Female Inmates at High Risk for HIV; Jail Offers Opportunity for HIV/AIDS Education
Many females inmates are at "great risk" for acquiring HIV, and jail may offer an opportunity to educate these women about HIV/AIDS prevention, according to a Northwestern University study published in the May issue of the American Journal of Public Health, Reuters Health reports. Among the inmates, those with mental illness had the "most extreme" sexual risk behaviors. In addition, non-Hispanic whites, older inmates, drug users and women arrested for nonviolent crimes indicated they engaged in high-risk behaviors that put them at risk of contracting HIV. Lead author Dr. Gary McClelland and colleagues privately interviewed 948 women incarcerated at the Cook County Department of Corrections between 1991 and 1993 (Reuters Health, 5/16). The women were also participating in a larger study of psychiatric disorders among incarcerated women.
Target Less Serious Offenders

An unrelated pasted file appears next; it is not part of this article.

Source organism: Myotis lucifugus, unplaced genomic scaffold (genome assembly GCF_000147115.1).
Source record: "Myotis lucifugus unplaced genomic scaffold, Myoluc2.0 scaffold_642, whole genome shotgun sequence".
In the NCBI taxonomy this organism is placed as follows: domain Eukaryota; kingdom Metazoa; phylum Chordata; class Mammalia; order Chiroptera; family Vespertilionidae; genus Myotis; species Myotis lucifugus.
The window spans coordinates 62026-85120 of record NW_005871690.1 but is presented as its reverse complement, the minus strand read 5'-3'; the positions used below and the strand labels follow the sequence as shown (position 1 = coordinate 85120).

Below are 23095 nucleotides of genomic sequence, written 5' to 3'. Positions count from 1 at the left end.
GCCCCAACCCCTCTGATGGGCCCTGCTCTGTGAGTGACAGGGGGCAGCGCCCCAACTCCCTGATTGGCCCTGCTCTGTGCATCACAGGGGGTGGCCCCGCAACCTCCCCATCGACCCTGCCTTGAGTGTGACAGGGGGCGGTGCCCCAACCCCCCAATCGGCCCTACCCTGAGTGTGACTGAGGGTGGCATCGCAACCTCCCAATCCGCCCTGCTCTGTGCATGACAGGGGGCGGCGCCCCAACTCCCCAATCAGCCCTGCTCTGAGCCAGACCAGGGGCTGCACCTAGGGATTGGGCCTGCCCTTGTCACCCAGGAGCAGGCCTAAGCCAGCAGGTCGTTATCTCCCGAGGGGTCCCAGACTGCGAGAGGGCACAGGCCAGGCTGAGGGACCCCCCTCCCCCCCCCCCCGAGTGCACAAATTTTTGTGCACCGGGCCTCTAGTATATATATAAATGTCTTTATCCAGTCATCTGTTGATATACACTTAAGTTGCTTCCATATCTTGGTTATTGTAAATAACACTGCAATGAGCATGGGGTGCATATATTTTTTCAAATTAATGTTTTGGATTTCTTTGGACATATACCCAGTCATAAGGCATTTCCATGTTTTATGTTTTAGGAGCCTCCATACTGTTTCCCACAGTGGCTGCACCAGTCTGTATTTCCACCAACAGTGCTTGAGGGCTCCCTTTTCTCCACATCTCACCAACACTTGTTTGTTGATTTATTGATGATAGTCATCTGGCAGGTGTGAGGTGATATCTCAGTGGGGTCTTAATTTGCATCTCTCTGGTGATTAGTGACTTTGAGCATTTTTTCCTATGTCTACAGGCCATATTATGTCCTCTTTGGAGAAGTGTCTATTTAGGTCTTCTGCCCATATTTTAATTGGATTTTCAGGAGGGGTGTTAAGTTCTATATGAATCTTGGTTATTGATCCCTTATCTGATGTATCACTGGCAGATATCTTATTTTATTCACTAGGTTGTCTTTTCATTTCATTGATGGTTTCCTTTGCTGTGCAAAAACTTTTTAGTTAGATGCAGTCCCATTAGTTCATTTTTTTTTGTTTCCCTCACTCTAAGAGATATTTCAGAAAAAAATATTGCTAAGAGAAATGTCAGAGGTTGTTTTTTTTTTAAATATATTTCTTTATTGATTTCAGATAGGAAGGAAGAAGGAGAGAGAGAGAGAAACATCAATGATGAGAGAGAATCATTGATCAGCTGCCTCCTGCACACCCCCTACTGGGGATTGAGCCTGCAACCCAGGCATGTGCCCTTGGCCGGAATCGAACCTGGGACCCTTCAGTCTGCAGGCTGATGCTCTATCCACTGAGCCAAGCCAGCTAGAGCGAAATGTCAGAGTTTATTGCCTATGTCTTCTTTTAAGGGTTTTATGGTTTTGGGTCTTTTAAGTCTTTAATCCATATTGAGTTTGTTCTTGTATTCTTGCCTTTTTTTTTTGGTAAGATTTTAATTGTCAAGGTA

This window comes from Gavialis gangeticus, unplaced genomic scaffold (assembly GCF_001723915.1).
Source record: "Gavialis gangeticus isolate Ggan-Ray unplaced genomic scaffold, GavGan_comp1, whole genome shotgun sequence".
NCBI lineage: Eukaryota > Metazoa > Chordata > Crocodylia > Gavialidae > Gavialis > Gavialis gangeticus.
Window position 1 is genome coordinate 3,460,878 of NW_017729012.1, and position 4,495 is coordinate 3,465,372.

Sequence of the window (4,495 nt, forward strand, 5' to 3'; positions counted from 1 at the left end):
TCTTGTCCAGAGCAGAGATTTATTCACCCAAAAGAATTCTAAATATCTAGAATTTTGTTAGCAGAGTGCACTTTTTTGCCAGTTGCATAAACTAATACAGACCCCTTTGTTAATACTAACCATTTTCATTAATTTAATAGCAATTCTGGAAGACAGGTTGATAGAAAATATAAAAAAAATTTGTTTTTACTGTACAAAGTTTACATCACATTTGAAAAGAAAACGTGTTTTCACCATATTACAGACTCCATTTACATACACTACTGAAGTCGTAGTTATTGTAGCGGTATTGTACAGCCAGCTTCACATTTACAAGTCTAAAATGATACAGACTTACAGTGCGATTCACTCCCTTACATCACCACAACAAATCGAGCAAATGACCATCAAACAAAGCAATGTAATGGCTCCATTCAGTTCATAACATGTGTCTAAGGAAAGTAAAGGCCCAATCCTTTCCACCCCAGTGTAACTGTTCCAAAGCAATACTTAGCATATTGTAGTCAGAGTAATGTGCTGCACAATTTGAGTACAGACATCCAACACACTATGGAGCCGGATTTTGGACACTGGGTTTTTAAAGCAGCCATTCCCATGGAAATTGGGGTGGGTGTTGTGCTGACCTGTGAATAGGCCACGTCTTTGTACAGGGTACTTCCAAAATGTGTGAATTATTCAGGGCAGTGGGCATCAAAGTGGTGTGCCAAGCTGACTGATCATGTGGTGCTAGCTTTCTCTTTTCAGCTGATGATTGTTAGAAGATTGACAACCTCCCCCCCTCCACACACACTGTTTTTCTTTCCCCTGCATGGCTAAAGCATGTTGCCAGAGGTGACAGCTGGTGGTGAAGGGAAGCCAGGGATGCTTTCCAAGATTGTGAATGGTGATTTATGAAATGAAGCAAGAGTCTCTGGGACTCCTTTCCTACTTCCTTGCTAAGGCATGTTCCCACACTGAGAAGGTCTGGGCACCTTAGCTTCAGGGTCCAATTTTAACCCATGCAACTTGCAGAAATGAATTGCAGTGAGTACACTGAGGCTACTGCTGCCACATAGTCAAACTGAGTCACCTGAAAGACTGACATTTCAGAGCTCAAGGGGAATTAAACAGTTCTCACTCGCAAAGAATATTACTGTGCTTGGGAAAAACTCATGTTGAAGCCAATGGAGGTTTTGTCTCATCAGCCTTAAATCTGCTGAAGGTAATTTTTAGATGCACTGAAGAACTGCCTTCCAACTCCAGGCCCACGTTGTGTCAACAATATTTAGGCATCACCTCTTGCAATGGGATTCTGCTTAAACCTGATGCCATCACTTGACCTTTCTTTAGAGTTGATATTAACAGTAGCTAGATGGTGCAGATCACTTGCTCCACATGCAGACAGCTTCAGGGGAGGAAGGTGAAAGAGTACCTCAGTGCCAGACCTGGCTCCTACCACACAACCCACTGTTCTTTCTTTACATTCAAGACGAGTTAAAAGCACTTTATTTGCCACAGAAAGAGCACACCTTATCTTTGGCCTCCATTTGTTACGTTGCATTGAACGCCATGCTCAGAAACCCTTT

Interviewers gathered information regarding the inmates' sexual history, sexual practices, criminal history and drug use practices (McClelland et al., American Journal of Public Health, May 2002). Almost one-third of the women reported that they never used protection during sexual intercourse (Reuters Health, 5/16). Nearly half of Hispanic women reported that they never used protection. In addition, 10% of non-Hispanic white women reported having 100 or more sexual partners within the last year. Non-Hispanic whites also had a higher injection drug use rate (41.9%) than the overall average among the subjects (18.8%). Older inmates were more likely to be injection drug users (AJPH, May 2002). Overall, 9% of the women reported that they had shared needles while injecting drugs. According to the study, HIV/AIDS education should "begin -- but not end" -- with women incarcerated for less serious offenses because they have the highest HIV/AIDS risk and will be released into the community the quickest. "We have found that these women are at great risk for HIV infection, and most will return to the community within days of arrest," McClelland said, adding, "For these reasons, interventions targeting AIDS risk behaviors among women in jail will reduce AIDS in the community" (Reuters Health, 5/16).